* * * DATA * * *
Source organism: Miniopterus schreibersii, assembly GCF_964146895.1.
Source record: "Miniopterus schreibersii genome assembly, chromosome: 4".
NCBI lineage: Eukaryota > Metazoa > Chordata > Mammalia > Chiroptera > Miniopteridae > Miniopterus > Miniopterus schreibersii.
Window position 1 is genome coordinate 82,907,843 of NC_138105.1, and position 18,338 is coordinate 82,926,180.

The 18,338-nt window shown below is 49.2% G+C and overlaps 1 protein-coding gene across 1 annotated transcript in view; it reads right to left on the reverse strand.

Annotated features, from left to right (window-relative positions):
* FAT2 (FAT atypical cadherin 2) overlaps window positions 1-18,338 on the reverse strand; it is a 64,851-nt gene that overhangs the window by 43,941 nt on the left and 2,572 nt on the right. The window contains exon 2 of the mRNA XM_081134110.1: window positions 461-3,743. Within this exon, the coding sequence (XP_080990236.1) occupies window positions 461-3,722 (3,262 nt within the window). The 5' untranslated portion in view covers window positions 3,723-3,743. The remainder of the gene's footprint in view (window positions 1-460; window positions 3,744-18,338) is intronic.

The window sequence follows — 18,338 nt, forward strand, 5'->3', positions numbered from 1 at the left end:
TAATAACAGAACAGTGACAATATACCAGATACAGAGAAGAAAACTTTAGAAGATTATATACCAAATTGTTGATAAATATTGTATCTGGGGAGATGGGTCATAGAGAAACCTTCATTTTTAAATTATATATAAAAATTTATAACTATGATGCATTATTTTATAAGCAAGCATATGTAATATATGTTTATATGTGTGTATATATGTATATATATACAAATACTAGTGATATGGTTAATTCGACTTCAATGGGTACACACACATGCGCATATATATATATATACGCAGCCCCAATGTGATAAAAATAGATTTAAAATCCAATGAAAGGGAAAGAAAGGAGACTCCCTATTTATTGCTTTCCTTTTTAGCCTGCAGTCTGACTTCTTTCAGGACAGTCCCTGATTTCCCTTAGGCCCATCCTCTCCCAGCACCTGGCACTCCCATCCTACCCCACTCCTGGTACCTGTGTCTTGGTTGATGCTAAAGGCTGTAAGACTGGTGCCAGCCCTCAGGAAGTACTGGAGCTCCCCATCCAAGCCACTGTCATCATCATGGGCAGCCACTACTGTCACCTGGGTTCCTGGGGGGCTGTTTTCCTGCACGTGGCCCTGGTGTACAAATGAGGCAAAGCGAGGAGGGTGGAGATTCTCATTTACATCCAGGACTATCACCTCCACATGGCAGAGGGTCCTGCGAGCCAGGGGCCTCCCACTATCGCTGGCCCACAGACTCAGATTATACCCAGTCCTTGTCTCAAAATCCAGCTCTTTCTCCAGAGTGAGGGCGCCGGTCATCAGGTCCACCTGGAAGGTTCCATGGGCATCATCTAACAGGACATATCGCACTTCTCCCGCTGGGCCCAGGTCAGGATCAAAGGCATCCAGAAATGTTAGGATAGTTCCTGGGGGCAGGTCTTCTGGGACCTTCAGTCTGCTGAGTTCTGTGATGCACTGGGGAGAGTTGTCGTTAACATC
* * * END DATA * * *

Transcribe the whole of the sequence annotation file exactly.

Source organism: Miniopterus schreibersii, assembly GCF_964146895.1.
Source record: "Miniopterus schreibersii genome assembly, chromosome: 4".
NCBI lineage: Eukaryota > Metazoa > Chordata > Mammalia > Chiroptera > Miniopteridae > Miniopterus > Miniopterus schreibersii.
Window position 1 is genome coordinate 82,907,843 of NC_138105.1, and position 18,338 is coordinate 82,926,180.

The 18,338-nt window shown below is 49.2% G+C and overlaps 1 protein-coding gene across 1 annotated transcript in view; it reads right to left on the reverse strand.

Annotated features, from left to right (window-relative positions):
* FAT2 (FAT atypical cadherin 2) overlaps window positions 1-18,338 on the reverse strand; it is a 64,851-nt gene that overhangs the window by 43,941 nt on the left and 2,572 nt on the right. The window contains exon 2 of the mRNA XM_081134110.1: window positions 461-3,743. Within this exon, the coding sequence (XP_080990236.1) occupies window positions 461-3,722 (3,262 nt within the window). The 5' untranslated portion in view covers window positions 3,723-3,743. The remainder of the gene's footprint in view (window positions 1-460; window positions 3,744-18,338) is intronic.

The window sequence follows — 18,338 nt, forward strand, 5'->3', positions numbered from 1 at the left end:
TAATAACAGAACAGTGACAATATACCAGATACAGAGAAGAAAACTTTAGAAGATTATATACCAAATTGTTGATAAATATTGTATCTGGGGAGATGGGTCATAGAGAAACCTTCATTTTTAAATTATATATAAAAATTTATAACTATGATGCATTATTTTATAAGCAAGCATATGTAATATATGTTTATATGTGTGTATATATGTATATATATACAAATACTAGTGATATGGTTAATTCGACTTCAATGGGTACACACACATGCGCATATATATATATATACGCAGCCCCAATGTGATAAAAATAGATTTAAAATCCAATGAAAGGGAAAGAAAGGAGACTCCCTATTTATTGCTTTCCTTTTTAGCCTGCAGTCTGACTTCTTTCAGGACAGTCCCTGATTTCCCTTAGGCCCATCCTCTCCCAGCACCTGGCACTCCCATCCTACCCCACTCCTGGTACCTGTGTCTTGGTTGATGCTAAAGGCTGTAAGACTGGTGCCAGCCCTCAGGAAGTACTGGAGCTCCCCATCCAAGCCACTGTCATCATCATGGGCAGCCACTACTGTCACCTGGGTTCCTGGGGGGCTGTTTTCCTGCACGTGGCCCTGGTGTACAAATGAGGCAAAGCGAGGAGGGTGGAGATTCTCATTTACATCCAGGACTATCACCTCCACATGGCAGAGGGTCCTGCGAGCCAGGGGCCTCCCACTATCGCTGGCCCACAGACTCAGATTATACCCAGTCCTTGTCTCAAAATCCAGCTCTTTCTCCAGAGTGAGGGCGCCGGTCATCAGGTCCACCTGGAAGGTTCCATGGGCATCATCTAACAGGACATATCGCACTTCTCCCGCTGGGCCCAGGTCAGGATCAAAGGCATCCAGAAATGTTAGGATAGTTCCTGGGGGCAGGTCTTCTGGGACCTTCAGTCTGCTGAGTTCTGTGATGCACTGGGGAGAGTTGTCGTTAACATC